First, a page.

Illini Hearing - Champaign and Mahomet, IL


Couple enjoying their motorcycle while protecting their ears from further hearing loss.

Loss of hearing is common for most people, but does it have to be that way? The fact is, the majority of people will begin to recognize a change in their hearing as they age. After listening to sound for many years, you will notice even slight changes in your hearing ability. As with most things in life, though, prevention is the key to managing the degree of that loss and how fast it progresses. Your hearing will be affected later in life by the things you decide to do now. You should think about it sooner than later because you can still prevent further hearing loss. You want to keep your hearing from getting worse, but what can be done?

Comprehending Hearing Loss

It starts with recognizing how the ears work and what causes most hearing loss. Age-related hearing loss, medically known as presbycusis, is affecting one in three people in this country between the ages of 64 and 74. It is an accumulation of damage to the ears over time. Presbycusis is slight at first and then gets progressively worse.

The ear canal amplifies sound waves several times before they get to the inner ear. Sound waves vibrate little hairs which bump against chemical releasing structures. These chemicals are translated into electrical signals that the brain interprets as sound.

The negative aspect to all this shaking and bumping is that the hair cells eventually break down and stop working. When these hair cells are destroyed, they are gone forever. Without those cells to produce the electrical impulses, the sound is never translated into a language the brain can comprehend.

So, what causes this damage to the hair cells? There are lots of contributing factors including ordinary aging. Sound waves come in different strengths, though; that is what you know as volume. More damage is done to the hair cells if they receive stronger sound waves, and that means a higher volume of sound.

Direct exposure to loud noise isn’t the only factor. Additionally, diabetes, high blood pressure, and other chronic diseases will take a toll.

How to Take Care Of Your Hearing

You need to rely on good hearing hygiene to take care of your ears over time. Volume is at the heart of the problem. When sound is at a higher volume or decibel level, it is exponentially more damaging to the ears. You may believe that it takes a very loud volume to cause injury, but it doesn’t. You shouldn’t need to raise your voice to talk over another sound. If you do that sound is too loud.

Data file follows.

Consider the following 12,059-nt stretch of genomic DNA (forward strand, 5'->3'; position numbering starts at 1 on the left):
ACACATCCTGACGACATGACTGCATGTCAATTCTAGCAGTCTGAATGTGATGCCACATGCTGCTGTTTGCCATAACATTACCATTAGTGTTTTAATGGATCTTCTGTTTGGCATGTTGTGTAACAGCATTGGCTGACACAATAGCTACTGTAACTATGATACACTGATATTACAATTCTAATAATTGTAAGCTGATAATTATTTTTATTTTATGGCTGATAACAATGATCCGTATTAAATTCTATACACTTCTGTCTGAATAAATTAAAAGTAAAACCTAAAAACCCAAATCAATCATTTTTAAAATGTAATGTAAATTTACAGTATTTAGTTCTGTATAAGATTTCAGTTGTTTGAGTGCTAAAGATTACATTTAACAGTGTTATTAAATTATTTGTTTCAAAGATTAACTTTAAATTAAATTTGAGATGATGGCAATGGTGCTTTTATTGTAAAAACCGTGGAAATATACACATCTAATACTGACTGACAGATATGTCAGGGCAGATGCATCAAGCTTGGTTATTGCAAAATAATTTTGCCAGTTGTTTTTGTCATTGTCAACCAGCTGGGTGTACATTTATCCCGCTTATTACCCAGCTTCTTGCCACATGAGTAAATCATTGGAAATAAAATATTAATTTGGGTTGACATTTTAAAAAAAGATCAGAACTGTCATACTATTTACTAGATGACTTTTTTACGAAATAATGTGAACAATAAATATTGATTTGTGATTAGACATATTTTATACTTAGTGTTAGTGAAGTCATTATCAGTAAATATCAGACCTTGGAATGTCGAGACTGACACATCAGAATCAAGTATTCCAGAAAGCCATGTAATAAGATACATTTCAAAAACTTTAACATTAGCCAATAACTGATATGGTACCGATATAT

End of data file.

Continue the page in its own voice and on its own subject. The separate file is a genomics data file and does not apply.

Everyone has to cope with the occasional loud noise but frequent exposure or even just a couple of loud minutes at a time is sufficient to impact your hearing later on. Taking precautions when you expect to be subjected to loud sound, fortunately, is pretty simple. Wear hearing protection when you:

  • Do something where the noise is loud.
  • Run power equipment
  • Ride a motorcycle
  • Go to a performance

Headphones, earbuds, and other accessories designed to isolate and amplify sound should be avoided. A lower volume should be chosen and use conventional speakers.

Manage The Noise Around You

Over time, even everyday sounds can become a hearing hazard. The noise rating should be checked before you invest in a new appliance. The lower the noise rating the better.

When you are out at a crowded restaurant or party, don’t be afraid to speak up if the noise gets too loud. The host of the party, or perhaps even the restaurant manager will probably be willing to help accommodate for your issue.

Be Aware of Noise Levels at Work

If your job exposes you to loud noises like equipment, you should do something about it. If your employer doesn’t provide hearing protection, invest in your own. There are numerous products out there that will protect you such as:

  • Earplugs
  • Headphones
  • Earmuffs

There’s a good chance that if you mention your concern, your manager will listen.

Stop Smoking

Put hearing health on the list of reasons you shouldn’t smoke. Studies show that smokers are much more likely to get age-related hearing loss. This is true if you are exposed to second-hand smoke, as well.

Check And Double Check Your Medications

Many medications are ototoxic, meaning they damage your hearing. A few typical offenders include:

  • Certain antibiotics
  • Diuretics
  • Aspirin
  • NSAIDS
  • Narcotic analgesics
  • Cardiac medication
  • Mood stabilizers and antidepressants

The complete list is quite a bit longer than this and includes prescription medication as well as over the counter products. If you use pain relievers, do so only when necessary and check the labels. If you are unsure about a drug, consult your doctor before taking it.

Treat Your Body Well

The common things you should do anyway like eating right and exercise are an important part of preventing hearing loss from getting worse, especially as you get older. Do what is required to manage your high blood pressure like taking your medication and reducing salt consumption. The better you take care of your body, the lower your risk of chronic health problems that could cost you your hearing over time, like diabetes.

If you think you have hearing loss or if you have ringing in your ears, get a hearing exam. Pay close attention to your hearing because you might not even know that you need hearing aids. If you observe any changes in your hearing, schedule an appointment with a hearing specialist. It’s not too late to take care of your hearing.

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